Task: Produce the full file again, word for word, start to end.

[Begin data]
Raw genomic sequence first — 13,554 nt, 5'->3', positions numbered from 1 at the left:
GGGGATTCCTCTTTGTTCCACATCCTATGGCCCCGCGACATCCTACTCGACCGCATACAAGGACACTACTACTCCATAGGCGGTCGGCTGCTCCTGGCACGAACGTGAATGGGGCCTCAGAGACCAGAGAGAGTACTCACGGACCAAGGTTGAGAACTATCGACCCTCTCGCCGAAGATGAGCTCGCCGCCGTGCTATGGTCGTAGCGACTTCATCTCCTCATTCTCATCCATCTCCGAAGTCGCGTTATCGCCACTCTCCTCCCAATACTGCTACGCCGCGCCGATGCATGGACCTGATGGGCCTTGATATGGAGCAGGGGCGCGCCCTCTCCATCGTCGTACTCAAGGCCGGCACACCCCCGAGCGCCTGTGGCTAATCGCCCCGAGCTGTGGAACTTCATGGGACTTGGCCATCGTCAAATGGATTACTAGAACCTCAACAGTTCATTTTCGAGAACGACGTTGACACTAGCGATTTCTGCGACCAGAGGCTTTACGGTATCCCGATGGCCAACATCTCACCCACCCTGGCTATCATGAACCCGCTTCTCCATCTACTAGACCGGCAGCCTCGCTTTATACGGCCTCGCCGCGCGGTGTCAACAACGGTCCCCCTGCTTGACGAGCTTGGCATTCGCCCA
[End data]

Raw genomic sequence first — 13,554 nt, 5'->3', positions numbered from 1 at the left:
GGGGATTCCTCTTTGTTCCACATCCTATGGCCCCGCGACATCCTACTCGACCGCATACAAGGACACTACTACTCCATAGGCGGTCGGCTGCTCCTGGCACGAACGTGAATGGGGCCTCAGAGACCAGAGAGAGTACTCACGGACCAAGGTTGAGAACTATCGACCCTCTCGCCGAAGATGAGCTCGCCGCCGTGCTATGGTCGTAGCGACTTCATCTCCTCATTCTCATCCATCTCCGAAGTCGCGTTATCGCCACTCTCCTCCCAATACTGCTACGCCGCGCCGATGCATGGACCTGATGGGCCTTGATATGGAGCAGGGGCGCGCCCTCTCCATCGTCGTACTCAAGGCCGGCACACCCCCGAGCGCCTGTGGCTAATCGCCCCGAGCTGTGGAACTTCATGGGACTTGGCCATCGTCAAATGGATTACTAGAACCTCAACAGTTCATTTTCGAGAACGACGTTGACACTAGCGATTTCTGCGACCAGAGGCTTTACGGTATCCCGATGGCCAACATCTCACCCACCCTGGCTATCATGAACCCGCTTCTCCATCTACTAGACCGGCAGCCTCGCTTTATACGGCCTCGCCGCGCGGTGTCAACAACGGTCCCCCTGCTTGACGAGCTTGGCATTCGCCCA